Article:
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Controlling Whiteflies on Poinsettias by Paul Pilon

September 14, 2010

The greenhouse whitefly (Trialeurodes vaporariorum) and silverleaf whitefly (Bemisia argentifolii) are commonly observed feeding on poinsettia crops. Whiteflies have piercing, sucking mouth parts and in many instances do not cause detectable injury symptoms to crops. However, when their populations are high, more significant injury is likely and the plants may turn chlorotic and appear mottled from feeding, but these types of symptoms are fairly uncommon.

Although, they do not usually cause visible injury symptoms from feeding, there is virtually zero tolerance for the presence of any adults on crops in today’s marketplace. Due to the low threshold and the ease of controlling them early in the crop cycle, many growers implement preventative programs during production.

Identification

Like their common name suggests, whiteflies are small white flies; adults are typically 1.5 to 2.0 millimeters in length. The silverleaf whitefly is slightly smaller than the greenhouse whitefly, has a slight yellow coloration, and holds its wings roof-like over its abdomen at approximately a 45 degree angle with the leaf surface. The greenhouse whitefly appears nearly all white and holds its wings fairly flat over its abdomen, appearing nearly parallel to the leaf surface. Apart from these most obvious characteristics, it can be difficult to distinguish between the various species and biotypes of whiteflies.

The complete life cycle (from egg to adult) takes an average of 32 days for greenhouse whiteflies and 39 days for silverleaf whiteflies. Females begin laying eggs as early as 1 to 4 days after emerging as adults. Numerous eggs are most commonly observed in a crescent shaped pattern on the undersides of the younger, upper leaves. The spindle-shaped eggs are white at first and turn gray with time. Depending on production temperatures, the eggs of greenhouse whiteflies hatch in about 8 to 10 days and silverleaf whitefly eggs take slightly longer (10 to 12 days) to hatch. Whitefly nymphs are oval and have a pale green to yellow coloration.

The pupal case of the greenhouse whitefly has parallel sides that are perpendicular to the leaf surface, giving the pupa a disk- or cake-shaped appearance; there is also a fringe of wax filaments around the edge of the pupal case. The pupal case of the silverleaf whitefly is yellowish and appears more rounded or dome shaped; the sides are also not parallel and lack filaments along the outer edge. The pupal cases of both whiteflies have several pairs of filaments arising from the top of the pupa.

Their lifecycle progresses through four nymphal stages, a pupal stage, and finally the adult stage, where they may live for one or two months. Each female adult typically lays 200 to 300 eggs in her lifetime. All life stages are most commonly observed on the undersides of plant leaves.

Monitoring

It is recommended that growers scout or monitor poinsettia crops at least once per week to detect the presence of whiteflies (and other pests) and to evaluate the effectiveness of their management strategies. When monitoring, it is useful to use a combination of methods including sticky cards and random plant inspections. For the earliest detection, check the undersides of older, more mature leaves for the presence of all life stages.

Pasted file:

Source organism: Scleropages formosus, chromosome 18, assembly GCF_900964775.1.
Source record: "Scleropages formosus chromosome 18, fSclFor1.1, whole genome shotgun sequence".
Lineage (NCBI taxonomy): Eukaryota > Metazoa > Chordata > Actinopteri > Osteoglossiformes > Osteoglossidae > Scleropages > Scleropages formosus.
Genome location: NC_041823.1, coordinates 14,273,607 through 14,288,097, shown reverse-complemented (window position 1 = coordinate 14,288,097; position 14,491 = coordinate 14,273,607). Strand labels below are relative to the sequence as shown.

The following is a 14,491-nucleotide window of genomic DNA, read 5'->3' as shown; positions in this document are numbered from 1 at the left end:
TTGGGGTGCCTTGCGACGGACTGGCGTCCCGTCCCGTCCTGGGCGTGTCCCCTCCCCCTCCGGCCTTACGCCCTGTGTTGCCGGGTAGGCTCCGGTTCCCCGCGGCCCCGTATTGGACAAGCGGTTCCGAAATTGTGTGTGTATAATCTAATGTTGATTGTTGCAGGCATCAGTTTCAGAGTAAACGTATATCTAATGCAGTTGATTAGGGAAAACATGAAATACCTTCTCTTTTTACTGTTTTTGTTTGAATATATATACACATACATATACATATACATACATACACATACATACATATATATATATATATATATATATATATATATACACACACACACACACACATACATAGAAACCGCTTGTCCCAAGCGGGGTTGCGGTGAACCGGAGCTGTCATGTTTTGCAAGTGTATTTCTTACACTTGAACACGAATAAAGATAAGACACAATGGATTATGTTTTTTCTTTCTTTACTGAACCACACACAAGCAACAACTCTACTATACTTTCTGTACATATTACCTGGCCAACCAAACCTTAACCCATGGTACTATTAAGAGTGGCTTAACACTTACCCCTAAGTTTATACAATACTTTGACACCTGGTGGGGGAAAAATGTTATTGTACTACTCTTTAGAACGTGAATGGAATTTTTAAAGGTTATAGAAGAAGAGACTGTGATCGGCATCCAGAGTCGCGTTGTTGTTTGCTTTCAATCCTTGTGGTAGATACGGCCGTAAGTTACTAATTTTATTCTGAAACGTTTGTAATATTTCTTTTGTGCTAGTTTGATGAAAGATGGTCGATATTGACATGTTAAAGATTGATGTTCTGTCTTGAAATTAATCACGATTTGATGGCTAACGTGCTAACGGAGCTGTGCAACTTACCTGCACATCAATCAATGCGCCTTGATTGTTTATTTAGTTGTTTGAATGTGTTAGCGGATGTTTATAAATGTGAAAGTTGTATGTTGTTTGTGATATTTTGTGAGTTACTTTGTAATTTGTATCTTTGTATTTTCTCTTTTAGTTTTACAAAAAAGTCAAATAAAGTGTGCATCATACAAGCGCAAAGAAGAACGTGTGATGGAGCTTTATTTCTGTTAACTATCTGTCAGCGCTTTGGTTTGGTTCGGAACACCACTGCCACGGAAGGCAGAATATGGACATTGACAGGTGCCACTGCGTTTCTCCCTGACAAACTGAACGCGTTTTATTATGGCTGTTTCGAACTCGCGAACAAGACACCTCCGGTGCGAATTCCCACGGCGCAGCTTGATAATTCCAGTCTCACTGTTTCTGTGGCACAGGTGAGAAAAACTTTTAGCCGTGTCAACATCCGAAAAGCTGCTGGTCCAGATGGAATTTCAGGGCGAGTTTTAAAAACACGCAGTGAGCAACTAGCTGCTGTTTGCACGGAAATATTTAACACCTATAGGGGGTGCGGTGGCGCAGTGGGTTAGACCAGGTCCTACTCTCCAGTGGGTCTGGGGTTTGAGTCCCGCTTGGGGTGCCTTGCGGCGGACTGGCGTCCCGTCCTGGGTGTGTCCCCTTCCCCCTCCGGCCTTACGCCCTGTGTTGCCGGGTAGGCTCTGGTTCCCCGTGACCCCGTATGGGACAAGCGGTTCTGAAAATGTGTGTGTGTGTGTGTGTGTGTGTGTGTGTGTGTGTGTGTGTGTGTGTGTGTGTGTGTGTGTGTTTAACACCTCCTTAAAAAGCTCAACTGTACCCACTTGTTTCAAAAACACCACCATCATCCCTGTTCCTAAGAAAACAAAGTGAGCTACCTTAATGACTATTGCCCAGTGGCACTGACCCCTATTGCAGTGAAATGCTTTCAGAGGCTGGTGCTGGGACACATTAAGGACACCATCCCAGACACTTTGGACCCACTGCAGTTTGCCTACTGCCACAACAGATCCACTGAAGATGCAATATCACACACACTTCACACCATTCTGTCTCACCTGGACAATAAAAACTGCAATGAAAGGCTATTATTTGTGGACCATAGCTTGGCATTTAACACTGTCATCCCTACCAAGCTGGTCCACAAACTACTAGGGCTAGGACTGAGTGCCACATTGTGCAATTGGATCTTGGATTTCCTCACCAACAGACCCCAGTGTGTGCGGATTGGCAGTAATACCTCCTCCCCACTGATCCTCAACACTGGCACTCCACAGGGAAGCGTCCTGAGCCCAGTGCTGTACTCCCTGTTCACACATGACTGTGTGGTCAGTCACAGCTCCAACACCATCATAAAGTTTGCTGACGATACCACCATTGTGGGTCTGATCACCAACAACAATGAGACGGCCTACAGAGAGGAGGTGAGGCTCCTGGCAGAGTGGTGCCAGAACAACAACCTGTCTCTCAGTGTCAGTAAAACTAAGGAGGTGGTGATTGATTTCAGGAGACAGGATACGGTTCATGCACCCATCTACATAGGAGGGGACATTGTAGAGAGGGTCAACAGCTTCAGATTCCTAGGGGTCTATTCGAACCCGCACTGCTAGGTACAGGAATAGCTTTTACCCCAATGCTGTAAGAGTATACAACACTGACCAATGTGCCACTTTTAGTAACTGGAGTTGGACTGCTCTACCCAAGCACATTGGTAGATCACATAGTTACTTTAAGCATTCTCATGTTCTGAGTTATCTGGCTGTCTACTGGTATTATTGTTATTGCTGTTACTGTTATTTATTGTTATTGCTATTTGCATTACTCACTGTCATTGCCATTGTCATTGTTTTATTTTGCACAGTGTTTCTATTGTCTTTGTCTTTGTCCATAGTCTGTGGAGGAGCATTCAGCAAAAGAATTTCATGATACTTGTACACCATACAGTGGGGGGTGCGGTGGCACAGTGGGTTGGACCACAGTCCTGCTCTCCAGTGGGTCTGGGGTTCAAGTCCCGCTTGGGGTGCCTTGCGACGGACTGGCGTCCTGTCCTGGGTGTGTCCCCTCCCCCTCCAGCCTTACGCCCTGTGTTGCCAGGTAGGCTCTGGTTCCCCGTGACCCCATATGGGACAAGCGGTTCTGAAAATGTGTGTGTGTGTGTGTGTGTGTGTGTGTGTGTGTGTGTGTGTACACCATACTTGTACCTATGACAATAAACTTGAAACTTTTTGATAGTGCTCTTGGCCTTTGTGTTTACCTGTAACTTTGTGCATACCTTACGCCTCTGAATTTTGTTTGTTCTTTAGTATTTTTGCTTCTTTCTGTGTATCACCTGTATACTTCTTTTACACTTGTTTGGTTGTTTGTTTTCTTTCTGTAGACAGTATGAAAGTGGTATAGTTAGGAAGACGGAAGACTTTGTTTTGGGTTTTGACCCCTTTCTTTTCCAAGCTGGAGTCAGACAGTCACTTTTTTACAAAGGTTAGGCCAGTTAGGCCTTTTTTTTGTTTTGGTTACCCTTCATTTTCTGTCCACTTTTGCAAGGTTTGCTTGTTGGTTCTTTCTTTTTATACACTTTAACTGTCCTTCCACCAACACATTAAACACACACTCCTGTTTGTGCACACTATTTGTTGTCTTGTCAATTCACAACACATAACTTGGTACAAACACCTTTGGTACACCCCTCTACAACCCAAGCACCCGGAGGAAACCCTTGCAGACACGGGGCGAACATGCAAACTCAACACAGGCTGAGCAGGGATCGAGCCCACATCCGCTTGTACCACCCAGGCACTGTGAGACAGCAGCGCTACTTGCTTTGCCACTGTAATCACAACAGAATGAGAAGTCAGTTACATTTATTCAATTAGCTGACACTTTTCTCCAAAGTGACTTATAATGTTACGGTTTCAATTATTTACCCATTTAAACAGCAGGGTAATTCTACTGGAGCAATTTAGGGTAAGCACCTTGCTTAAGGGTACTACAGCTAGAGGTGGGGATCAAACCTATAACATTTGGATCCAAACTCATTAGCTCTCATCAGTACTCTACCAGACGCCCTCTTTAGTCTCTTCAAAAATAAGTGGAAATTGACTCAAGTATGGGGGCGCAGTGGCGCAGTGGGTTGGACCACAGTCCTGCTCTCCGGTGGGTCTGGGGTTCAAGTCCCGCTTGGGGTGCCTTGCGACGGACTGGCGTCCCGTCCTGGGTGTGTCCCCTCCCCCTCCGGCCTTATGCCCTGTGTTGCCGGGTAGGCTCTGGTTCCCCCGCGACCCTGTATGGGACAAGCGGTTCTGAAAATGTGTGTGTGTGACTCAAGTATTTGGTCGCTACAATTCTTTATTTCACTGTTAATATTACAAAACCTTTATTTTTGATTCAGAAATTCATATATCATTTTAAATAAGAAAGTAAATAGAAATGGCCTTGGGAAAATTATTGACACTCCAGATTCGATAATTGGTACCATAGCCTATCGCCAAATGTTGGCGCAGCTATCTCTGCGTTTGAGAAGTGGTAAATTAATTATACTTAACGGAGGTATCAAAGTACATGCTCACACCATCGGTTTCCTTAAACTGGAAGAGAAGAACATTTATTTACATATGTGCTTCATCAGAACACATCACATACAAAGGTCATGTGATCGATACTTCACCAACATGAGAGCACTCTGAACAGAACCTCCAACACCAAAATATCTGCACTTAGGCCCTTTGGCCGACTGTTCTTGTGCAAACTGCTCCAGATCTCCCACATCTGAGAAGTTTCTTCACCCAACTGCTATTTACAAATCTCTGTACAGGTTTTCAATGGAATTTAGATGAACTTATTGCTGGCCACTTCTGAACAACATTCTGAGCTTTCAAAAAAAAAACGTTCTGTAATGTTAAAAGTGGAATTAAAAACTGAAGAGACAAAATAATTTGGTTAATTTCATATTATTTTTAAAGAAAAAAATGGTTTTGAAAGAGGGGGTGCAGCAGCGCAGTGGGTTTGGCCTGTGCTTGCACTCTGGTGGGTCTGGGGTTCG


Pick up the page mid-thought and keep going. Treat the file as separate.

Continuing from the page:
Control Strategies

To reduce the occurrence of whiteflies in the production area, it is recommended to start with a clean greenhouse prior to starting a new crop of poinsettias. The production facility should be free of any plant materials including weeds and ‘pet’ plants, which may harbor whiteflies.

If possible, remove all living plant materials from the greenhouse for at least 7 to 10 days between crops- any surviving adults will soon die from starvation. Then growers should prevent the entry of whiteflies into the production area. Inspect all incoming plant materials (such as cuttings, rooted liners, or prefinished materials) for the presence of whitefly immatures and adults before introducing them into the production facility.

Growers can achieve effective control of whiteflies using biological control strategies including the use of the entomopathogenic fungus Beauveria bassiana or releasing parasitic wasps Encarsia formosa for controlling greenhouse whitefly, Eretmocerus californicus and Eretmocerus mundus for controlling the silverleaf whitefly, or the parasitic wasp Eretimocerus eremiccus or predatory mite Amblyseius swirskii can be used for controlling either type of whitefly. Products containing azadirachtin, petroleum oil (horticultural oil), neem oil, pyrethrins can also be used to biologically control whiteflies.

Systemic insecticides containing acetamiprid, clothianidin, dinotefuran, imidacloprid, and thiamethoxam are very effective at controlling whitefly populations, provided they are applied properly. All of these systemic products are in the same chemical class and have a similar mode of action; do not rotate between these products during production. Contact insecticides containing abamectin, acetamiprid, bifenthrin, buprofezin, clothianidin, cyfluthrin, fenpropathrin, flonicamid, pymetrozine, pyriproxyfen, and pyridaben are all effective and can be used to control any hot spots that arise.

Paul Pilon

Perennial Solutions Consulting

paul@perennial-solutions.com

 

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